Pay Per Click Interview Strategy 5: Proactively Demonstrate Your PPC Skills
At the end of the day, pay per click is a highly technical trade. There are many moving parts and skills are critical. While I always do my best to get a comprehensive understanding of the candidate’s Google AdWords, Yahoo Search Marketing, and Microsoft adCenter skills, sometimes time will run out and I’m not fully convinced of the candidate’s ability. I’ve been able to get around this by sending follow-up questions via email. However, what always impresses me are candidates that take the time to clearly spell out their skills proactively. I’m always excited to interview candidates who talk at length about their experiences with the various platforms and the PPC levers: Keyword generation, keyword deployment, negative words, ad copy testing, landing page testing, reporting, analysis, technology and automation, and niche tricks. One of your greatest assets is your trade specific knowledge, make sure to spend the time showcasing it!
Online Marketing Interview Strategy 6: Highlight Your Investment Hobby
This is a simple, yet powerful tip. The vast majority of great corporate PPC employees I have known over the years enjoy investing during their spare time. When they’re not investment hobbyists, they at least know the companies in the space extremely well. As a general way to retire young and accumulate wealth while also looking like a strong businessperson in your PPC interview, I recommend building up an expertise in investing and showcasing it a bit during your interview. From the interviewer’s perspective, we’re hiring SEM managers to basically run an operationally intensive business. Investment experience is a great way of showing judgment and maturity.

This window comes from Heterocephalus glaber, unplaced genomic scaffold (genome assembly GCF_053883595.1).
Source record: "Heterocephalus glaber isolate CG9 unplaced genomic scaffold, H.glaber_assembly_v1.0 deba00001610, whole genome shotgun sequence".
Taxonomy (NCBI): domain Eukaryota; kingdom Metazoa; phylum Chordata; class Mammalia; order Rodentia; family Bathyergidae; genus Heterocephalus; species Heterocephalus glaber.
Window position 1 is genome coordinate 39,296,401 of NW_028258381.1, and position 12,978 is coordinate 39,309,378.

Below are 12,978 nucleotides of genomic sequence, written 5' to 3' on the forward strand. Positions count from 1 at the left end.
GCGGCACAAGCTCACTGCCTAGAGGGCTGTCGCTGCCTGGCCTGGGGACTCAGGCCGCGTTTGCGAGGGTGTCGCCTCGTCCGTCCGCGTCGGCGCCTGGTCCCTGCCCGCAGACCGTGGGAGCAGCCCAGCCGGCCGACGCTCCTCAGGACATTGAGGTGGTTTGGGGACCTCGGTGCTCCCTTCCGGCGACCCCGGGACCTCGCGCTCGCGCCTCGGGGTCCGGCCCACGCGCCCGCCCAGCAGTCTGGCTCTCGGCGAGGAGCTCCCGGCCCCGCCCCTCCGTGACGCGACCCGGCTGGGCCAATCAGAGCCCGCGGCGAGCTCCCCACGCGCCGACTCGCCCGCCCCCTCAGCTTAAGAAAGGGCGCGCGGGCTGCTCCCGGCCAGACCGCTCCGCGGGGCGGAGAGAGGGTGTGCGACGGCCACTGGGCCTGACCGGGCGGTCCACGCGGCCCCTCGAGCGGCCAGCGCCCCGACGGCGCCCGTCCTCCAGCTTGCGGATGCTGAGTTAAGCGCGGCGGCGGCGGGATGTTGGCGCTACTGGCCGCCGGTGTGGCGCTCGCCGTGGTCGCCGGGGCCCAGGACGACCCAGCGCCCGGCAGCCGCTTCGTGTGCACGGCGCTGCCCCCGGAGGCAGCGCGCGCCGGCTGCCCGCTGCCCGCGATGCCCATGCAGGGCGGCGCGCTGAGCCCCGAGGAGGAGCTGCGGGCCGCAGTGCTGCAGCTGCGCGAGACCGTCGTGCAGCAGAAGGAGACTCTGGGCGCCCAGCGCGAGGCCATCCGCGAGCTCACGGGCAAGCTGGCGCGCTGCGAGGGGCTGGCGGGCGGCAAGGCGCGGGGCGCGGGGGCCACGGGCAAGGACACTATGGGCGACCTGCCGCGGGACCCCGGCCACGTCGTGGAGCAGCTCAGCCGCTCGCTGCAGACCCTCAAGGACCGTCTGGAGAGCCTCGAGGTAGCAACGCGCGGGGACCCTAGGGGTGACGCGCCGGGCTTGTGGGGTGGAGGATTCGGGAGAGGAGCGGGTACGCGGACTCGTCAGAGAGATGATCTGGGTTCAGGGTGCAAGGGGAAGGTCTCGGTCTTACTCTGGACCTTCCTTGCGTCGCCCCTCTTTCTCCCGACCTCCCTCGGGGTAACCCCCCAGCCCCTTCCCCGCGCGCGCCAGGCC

Search Marketing Interview Strategy 7: Research The Company and Interviewers
The competitive benchmarking aspect of PPC is very high leverage. If you’re really good at research, you’ll uncover nuances that others miss and make the company a ton of money. For this reason alone, I really like candidates who do a thorough job researching the company and the actual interviewers. Some candidates recently have even mentioned that they read PPC Ian and like it a lot. While some would say that has nothing to do with the job, I’d argue that it does. Candidates who have researched me on the Internet are making sure their future manager is right for their career (see next section) and also are demonstrating their ability to benchmark. Take the extra time and do your research!
Online Marketing Interview Strategy 8: It’s All About You
At the end of the day, the main person looking out for you is you. Make sure to ask the questions that are important to your happiness and career. One of my personal favorites is finding out as much as possible about my future boss. As I blogged about a while back, your manager can make or break your PPC career. My advice: I’d rather have a great boss at a not so great company versus a poor manager at a great company.
It’s still a hot job market for PPC right now since PPC is a recession proof career. Take advantage of this situation to find the absolute perfect match for you. I know from my perspective as an interviewer, I always want the match to be perfect from both sides. I want to hire employees that will be at the company at least a few years. For that reason alone, I always want to ensure the fit is ideal for both parties.
As a closing tip, I’d also recommend keeping your interviews extremely confidential. Again, it’s all about you and your job security. Don’t let your current employer think you’re interviewing. Don’t start slacking off and doing poor work at your current gig. Many times, interviews take longer than expected or don’t work out at all. Your first responsibility is to you and your current employer. Your second responsibility is to your exploratory discussions with other potential employers. Of course, should you decide to leave, please leave gracefully. This will be the topic of a whole other PPC Ian post in the future.